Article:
Is Everything God Made “Good”?


This post is prompted by my having recently seen the phrase “Everything God creates is good” in a highly misleading way.  I first saw it in a book entitled The Trouble with Islam Today, written by Irshad Manji, who is a practicing Muslim who also happens to be a lesbian. In her book she writes:

How can the Koran at once denounce homosexuality and declare that Allah “makes excellent everything He creates”? [1] 

She justifies the claim with this verse from the Koran: 

“Who made everything He has created good, and He began the creation of man from clay.” (As-Sajdah 32:7)

She puts forward the same logic in an interview with  She says:

Now to the really controversial part: lesbian. I could have been dishonest and hidden that part of myself. But as a creature of Allah, I decided it is better to pay tribute to God’s wisdom. I acknowledge that the Quran contains passages implying that homosexuality cannot be tolerated. It also contains passages implying that Allah knows what He is doing when he designs the world’s breathtaking diversity. In addition to the verse that says, “God makes excellent everything He creates,” there are other verses that say “God creates whom He will” and that nothing God creates is “in vain.” How do my critics reconcile those statements with their utter condemnation of homosexuals?[2]

So, basically, the argument is an apologetic for the normativity of homosexuality; God made me this way, and everthing God makes is good, so therefore, homosexuality is morally justifiable.


It should be noted that not all who espouse this logic are Muslim.  I know some practicing gays who are a part of the Christian church who also employ the same kind of argument to state their approval of homosexual practice.  While I haven’t engaged them over the issue directly I would suppose they might refer to Genesis 1 where it says: “God saw all that He had made, and behold, it was very good” (1:31).  Ms. Manji is incredibly popular and it is likely that some of my friends gathered the argument from her and “Christianized” the major points.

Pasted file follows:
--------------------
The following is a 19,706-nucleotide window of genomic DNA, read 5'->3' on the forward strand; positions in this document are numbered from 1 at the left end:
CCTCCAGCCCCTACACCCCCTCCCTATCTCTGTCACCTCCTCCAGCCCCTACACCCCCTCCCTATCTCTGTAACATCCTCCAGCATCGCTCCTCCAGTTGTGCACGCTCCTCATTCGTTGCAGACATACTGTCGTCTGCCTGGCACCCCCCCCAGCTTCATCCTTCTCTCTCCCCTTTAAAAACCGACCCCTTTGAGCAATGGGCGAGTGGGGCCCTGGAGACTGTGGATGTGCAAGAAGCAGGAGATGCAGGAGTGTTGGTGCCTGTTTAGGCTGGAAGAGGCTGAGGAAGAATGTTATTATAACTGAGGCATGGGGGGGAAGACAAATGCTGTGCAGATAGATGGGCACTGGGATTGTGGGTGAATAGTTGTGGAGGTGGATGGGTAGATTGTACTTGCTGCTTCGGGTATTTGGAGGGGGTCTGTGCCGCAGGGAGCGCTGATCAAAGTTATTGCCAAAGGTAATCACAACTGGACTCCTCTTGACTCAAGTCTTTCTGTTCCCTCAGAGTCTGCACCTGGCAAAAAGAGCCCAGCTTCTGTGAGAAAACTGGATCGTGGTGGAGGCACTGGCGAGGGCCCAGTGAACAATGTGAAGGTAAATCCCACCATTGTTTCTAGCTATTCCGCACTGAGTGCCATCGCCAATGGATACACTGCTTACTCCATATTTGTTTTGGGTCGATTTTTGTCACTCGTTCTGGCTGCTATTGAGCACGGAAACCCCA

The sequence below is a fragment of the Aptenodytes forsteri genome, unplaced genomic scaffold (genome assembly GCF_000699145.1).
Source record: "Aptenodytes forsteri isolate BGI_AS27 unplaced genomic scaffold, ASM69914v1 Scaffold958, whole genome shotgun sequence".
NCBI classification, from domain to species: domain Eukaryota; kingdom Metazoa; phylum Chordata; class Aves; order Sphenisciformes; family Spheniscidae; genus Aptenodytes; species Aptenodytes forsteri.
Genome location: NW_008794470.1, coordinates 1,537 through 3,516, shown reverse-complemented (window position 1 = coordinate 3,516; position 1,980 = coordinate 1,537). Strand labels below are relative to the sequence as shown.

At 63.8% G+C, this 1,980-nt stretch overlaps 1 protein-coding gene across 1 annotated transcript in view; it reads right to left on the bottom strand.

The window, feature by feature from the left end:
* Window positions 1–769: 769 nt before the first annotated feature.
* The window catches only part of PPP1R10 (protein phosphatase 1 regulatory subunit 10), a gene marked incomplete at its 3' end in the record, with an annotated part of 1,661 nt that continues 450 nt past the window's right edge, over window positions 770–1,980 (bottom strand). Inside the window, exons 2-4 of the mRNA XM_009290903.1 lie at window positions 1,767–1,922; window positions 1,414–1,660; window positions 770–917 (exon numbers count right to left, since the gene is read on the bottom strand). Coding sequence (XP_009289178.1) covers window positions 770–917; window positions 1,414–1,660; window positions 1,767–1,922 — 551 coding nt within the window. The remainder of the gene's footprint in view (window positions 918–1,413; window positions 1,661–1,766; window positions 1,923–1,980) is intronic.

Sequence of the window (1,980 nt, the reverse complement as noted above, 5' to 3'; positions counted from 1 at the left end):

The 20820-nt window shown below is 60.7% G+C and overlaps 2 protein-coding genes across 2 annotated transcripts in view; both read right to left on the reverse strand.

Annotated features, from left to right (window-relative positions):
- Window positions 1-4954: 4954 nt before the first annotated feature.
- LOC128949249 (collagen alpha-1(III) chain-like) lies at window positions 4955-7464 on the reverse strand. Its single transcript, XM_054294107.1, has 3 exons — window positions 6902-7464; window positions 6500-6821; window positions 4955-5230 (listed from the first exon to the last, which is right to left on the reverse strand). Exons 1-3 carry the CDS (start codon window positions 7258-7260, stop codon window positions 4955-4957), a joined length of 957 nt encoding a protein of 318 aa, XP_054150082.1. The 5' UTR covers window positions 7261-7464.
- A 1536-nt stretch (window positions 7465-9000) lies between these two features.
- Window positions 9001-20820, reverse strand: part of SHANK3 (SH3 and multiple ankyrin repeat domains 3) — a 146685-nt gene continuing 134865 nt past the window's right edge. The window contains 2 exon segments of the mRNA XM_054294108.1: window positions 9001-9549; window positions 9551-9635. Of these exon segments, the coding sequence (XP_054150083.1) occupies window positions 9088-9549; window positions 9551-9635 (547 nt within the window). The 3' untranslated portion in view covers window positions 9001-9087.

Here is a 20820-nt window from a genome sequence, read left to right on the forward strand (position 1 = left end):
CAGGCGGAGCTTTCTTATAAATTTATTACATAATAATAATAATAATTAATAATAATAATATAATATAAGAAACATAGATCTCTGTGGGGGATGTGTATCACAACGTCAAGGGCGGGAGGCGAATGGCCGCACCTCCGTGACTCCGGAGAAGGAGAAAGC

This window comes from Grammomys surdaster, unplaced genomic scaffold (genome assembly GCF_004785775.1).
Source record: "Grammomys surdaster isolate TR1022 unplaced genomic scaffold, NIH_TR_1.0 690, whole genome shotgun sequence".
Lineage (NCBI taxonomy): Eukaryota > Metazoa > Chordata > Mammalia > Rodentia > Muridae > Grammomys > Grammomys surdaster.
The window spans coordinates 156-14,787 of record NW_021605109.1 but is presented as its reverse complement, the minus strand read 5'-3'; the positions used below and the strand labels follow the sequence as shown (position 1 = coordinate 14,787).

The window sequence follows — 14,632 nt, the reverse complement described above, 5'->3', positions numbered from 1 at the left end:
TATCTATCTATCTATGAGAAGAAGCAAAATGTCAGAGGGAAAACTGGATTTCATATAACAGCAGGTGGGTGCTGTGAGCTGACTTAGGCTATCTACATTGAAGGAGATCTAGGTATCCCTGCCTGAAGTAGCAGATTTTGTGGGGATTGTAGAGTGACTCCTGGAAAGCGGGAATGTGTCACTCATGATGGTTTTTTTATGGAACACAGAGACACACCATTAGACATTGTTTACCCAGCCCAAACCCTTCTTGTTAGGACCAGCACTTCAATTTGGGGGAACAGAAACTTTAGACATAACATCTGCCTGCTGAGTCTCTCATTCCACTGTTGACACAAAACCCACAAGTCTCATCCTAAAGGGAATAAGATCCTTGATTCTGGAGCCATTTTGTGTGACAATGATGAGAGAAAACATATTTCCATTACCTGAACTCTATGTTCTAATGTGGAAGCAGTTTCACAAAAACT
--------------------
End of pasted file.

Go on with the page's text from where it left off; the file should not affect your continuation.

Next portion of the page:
Let me make a quick parenthesis on the subject of Ms. Manji.  She has tremendous influence; just click here and browse around.  She has created a monumental amount of controversy in the Muslim community.  But her ideas have also found a massive amount of air-time and support in circles in the USA.  She was the winner of Oprah Winfrey’s first “Chutzpah Award,” and PBS did a documentary on her entitled “Faith without Fear.”  She also does a column for the Globe and Mail entitled “A cosmopolitan perspective from a unique Canadian voice” and is Professor of Leadership at New York University.  Her more recent book The Trouble with Islam Today: A Wake-Up Call for Honesty and Change (2011), has already been published in 31 different languages. 

All that to say, it is likely that she has been one of the main sources for this argument that has now found popular support even in some Christian circles.

The fact that Christians make this argument to me is unsettling.  All things Muslims say about religion and God are not totally incompatible with Christian belief and practice.   However, on this topic we must be extremely cautious about drawing tight connections.  There are various theological categories that have bearing on this subject like, creation, sin, the Fall of mankind, human nature, good and evil, that are not equal in Christianity and Islam.  Not by a long shot.  Here’s a small sample of one difference from Colin Chapman’s book Cross and Crescent:

If Christians trace the problem of human nature back to the fall of Adam and the inherent sinfulness of human nature, Muslims believe that we take an unnecessarily serious view of the human condition.  They do not see Adam’s sin as a “fall” affecting the whole human race but rather believe that every person starts life completely innocent before God.[3]

The difference may seem small, but it is actually quite large.  In fact, I think that Muslims would have a harder time refuting Manji’s argument given their views on sin and the innocence of man.  However, as we will see in a moment, the Christian faith does not run into the same conundrum. All that to say, I think my Christian friends that push this argument need to be very careful—are they advocating a view of sin and human nature that their own religion doesn’t embrace? 


Disregarding all the technical difference for a moment, let’s look at the core of the argument.  

The logic goes something like this.

(1)   Everything God creates he makes “good”

(2)   There are homosexual people in the world

(3)   Homosexuals were created by God

(4)   Therefore homosexuality is “good”

There have been a whole host of responses to Manji’s ideas, many from the Muslim community.  One individual seems to have devoted himself almost entirely to refuting her ideas, titling his website: “Silence the false propaganda of Irshad Manji.”  Here’s an example of one of his articles.